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LEGO’s Pride Video Includes Depiction of Furries

LEGO's latest Pride video begs the question, who was this made for? The children's toy manufacturer depicts drag queens and furries in the video.

In a bewildering move that strays far from its roots of simple, imaginative play, LEGO has decided to jump headfirst into the politically charged waters of identity politics with its latest Pride video. This isn’t your average playful LEGO scenario; it includes drag queens and, astonishingly, furries represented in toy form. Yes, you heard that right—furries. This move has many parents and consumers asking: Who exactly is this for?

It’s mind-boggling to consider why LEGO, a brand beloved for sparking the imaginations of children through colorful bricks and creative construction, is now pushing boundaries into very mature themes of sexual and gender identity. The iconic toy company, once synonymous with childhood innocence, is now promoting a video that seems less about inclusivity and more about indoctrination into adult-themed ideologies.

What’s particularly troubling here is the target audience. Introducing concepts like drag queens and furries within a medium traditionally designed for children not only blurs the lines between innocent play and sexualized content but also pushes a specific social agenda that many families may not embrace. This is not about denying the existence of these communities but questioning the appropriateness of their inclusion in children’s entertainment.

This strategic shift by LEGO raises significant concerns about the role of toy manufacturers in the cultural education of children. Are parents being sidelined in their duty to introduce complex societal themes to their children at their discretion? The introduction of such content by a children’s toy company usurps this parental right, foisting mature topics onto an unsuspecting audience who are more interested in building castles and spaceships than navigating the complexities of identity politics.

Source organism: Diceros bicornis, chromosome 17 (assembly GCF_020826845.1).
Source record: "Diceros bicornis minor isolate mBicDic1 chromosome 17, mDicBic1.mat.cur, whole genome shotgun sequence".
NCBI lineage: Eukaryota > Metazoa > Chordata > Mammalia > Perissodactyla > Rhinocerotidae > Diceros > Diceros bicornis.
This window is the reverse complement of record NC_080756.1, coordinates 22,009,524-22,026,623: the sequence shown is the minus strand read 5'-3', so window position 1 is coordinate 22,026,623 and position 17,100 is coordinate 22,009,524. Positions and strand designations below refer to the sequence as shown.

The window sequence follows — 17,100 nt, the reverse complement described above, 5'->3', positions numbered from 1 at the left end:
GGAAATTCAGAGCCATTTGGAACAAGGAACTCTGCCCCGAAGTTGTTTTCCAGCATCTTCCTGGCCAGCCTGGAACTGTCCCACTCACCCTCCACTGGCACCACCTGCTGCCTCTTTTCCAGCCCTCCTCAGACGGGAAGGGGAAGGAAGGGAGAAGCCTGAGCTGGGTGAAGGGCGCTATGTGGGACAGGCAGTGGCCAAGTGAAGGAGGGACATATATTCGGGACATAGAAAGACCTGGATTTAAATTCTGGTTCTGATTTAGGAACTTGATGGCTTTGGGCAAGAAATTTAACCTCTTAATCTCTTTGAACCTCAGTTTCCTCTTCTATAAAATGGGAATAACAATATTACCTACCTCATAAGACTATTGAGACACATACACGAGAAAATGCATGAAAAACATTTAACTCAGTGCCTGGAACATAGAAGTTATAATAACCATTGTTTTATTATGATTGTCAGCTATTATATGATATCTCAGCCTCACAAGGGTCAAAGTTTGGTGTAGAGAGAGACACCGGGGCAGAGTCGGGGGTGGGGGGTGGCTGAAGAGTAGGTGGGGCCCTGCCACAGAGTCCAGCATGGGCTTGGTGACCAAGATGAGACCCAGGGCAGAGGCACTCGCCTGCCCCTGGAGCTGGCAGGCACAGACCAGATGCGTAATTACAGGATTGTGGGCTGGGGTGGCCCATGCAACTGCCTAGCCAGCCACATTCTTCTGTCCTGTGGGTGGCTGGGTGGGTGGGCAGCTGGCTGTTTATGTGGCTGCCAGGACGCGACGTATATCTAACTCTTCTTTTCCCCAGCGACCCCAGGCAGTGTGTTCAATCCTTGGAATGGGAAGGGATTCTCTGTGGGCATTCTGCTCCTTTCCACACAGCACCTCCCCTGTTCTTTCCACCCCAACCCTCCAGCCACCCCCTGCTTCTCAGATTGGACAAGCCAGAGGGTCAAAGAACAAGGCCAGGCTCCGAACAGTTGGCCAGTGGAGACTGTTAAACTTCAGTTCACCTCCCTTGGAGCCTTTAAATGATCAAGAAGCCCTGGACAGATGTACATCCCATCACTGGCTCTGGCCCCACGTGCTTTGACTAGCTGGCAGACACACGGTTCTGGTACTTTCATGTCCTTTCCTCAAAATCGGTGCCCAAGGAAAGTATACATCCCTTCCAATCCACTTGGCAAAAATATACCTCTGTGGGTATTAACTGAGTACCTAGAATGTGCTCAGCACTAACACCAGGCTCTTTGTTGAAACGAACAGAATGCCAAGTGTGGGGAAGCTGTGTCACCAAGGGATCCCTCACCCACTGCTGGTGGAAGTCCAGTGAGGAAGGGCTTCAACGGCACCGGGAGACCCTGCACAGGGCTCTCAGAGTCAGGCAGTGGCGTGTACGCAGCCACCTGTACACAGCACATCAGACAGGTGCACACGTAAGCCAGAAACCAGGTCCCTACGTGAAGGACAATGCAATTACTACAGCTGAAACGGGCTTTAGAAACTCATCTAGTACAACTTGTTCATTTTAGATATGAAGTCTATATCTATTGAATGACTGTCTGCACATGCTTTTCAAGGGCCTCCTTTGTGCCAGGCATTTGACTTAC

Moreover, this move by LEGO can be seen as a direct appeal to the trends of political correctness, where the rush to appear progressive trumps common sense and the actual desires of the consumer base. It’s a pandering step that could alienate a vast segment of their market—families who prefer their children’s toys to remain neutral and free of social or sexual implications.

Why is there a pressing need for a toy company to delve into these adult themes? The essence of childhood is its innocence, its blissful ignorance of the societal clashes and identity politics that dominate our newsfeeds. LEGO’s foray into these waters with such a video is not only unnecessary but also a stark departure from their core mission—to inspire and develop the builders of tomorrow through play. They should focus on crafting sets that fuel imagination without the baggage of social indoctrination. The sandbox is no place for the soapbox.

Robert Chernin

Robert Chernin

Robert B. Chernin has brought his years of political consulting and commentary back to radio. As a longtime entrepreneur, business leader, fundraiser and political confidant, Robert has a unique perspective with insights not heard anyway else. Robert has consulted on federal and statewide campaigns at the gubernatorial, congressional, senatorial, and presidential level. He served in leadership roles in the presidential campaigns of President George W. Bush as well as McCain for President. He led Florida’s Victory 2004’s national Jewish outreach operations as Executive Director. In addition, he served on the President’s Committee of the Republican Jewish Coalition. Robert co-founded and served as president of the Electoral Science Institute, a non-profit organization that utilizes behavioral science to increase voter participation and awareness. Robert can be heard on multiple radio stations and viewed on the “Of the People” podcast where you get your podcasts.